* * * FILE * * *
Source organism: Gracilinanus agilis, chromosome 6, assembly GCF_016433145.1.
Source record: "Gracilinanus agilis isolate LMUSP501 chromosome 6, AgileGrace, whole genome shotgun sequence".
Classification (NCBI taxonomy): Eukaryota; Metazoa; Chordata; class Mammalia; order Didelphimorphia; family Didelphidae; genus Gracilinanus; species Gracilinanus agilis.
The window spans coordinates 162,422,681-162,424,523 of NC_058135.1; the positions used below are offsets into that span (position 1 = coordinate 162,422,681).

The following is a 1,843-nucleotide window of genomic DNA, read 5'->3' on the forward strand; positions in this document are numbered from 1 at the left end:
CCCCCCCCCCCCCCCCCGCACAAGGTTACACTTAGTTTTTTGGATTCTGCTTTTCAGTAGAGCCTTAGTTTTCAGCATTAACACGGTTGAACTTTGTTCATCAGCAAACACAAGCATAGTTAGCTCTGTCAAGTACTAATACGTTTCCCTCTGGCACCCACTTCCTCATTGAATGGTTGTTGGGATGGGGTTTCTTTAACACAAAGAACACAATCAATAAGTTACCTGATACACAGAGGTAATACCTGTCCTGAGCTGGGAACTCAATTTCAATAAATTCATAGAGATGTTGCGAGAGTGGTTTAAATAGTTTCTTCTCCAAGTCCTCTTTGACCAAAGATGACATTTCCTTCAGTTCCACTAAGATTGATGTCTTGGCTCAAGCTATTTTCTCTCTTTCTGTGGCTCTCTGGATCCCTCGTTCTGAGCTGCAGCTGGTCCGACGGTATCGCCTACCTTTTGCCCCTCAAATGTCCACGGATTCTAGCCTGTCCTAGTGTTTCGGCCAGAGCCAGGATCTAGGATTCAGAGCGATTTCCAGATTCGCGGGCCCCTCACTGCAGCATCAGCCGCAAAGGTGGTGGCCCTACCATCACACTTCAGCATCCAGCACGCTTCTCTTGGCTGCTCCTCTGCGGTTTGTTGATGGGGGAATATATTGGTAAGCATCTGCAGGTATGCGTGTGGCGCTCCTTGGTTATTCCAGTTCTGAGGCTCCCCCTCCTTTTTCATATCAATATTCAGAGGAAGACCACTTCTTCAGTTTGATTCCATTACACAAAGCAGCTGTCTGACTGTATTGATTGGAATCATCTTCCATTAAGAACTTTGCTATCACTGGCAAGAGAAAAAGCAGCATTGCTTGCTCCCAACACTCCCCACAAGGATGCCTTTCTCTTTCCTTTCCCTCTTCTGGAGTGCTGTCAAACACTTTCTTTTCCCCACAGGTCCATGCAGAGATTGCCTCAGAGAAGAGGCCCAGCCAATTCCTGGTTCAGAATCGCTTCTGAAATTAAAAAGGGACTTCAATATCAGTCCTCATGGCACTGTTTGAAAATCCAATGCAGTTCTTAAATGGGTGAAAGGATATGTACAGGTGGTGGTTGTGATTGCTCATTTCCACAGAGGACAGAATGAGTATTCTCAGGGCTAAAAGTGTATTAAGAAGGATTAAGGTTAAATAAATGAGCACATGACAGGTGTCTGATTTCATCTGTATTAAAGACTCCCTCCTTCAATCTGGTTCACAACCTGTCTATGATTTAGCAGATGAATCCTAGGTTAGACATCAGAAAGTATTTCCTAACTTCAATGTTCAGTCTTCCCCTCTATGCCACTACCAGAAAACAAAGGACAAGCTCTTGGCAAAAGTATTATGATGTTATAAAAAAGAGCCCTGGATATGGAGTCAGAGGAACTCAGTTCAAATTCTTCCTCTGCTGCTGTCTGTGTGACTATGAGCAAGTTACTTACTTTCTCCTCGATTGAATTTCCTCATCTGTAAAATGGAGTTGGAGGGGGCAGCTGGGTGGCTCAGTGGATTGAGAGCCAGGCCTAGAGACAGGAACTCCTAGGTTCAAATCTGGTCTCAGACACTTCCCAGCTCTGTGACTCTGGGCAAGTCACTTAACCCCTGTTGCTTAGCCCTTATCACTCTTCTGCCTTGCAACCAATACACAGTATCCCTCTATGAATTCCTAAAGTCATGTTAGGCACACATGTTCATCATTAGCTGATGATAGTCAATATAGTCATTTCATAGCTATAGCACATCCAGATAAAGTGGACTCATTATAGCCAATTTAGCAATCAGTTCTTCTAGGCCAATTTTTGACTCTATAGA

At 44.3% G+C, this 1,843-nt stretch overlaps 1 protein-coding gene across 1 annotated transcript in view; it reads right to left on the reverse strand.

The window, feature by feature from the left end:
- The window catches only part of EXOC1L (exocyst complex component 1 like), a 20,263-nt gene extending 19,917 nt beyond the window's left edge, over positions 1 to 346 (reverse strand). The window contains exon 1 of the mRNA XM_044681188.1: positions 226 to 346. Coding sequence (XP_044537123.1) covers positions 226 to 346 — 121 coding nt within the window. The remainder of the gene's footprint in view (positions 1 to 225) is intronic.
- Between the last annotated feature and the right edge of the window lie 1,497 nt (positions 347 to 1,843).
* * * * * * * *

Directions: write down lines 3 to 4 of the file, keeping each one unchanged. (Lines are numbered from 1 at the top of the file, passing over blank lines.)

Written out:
Classification (NCBI taxonomy): Eukaryota; Metazoa; Chordata; class Mammalia; order Didelphimorphia; family Didelphidae; genus Gracilinanus; species Gracilinanus agilis.
The window spans coordinates 162,422,681-162,424,523 of NC_058135.1; the positions used below are offsets into that span (position 1 = coordinate 162,422,681).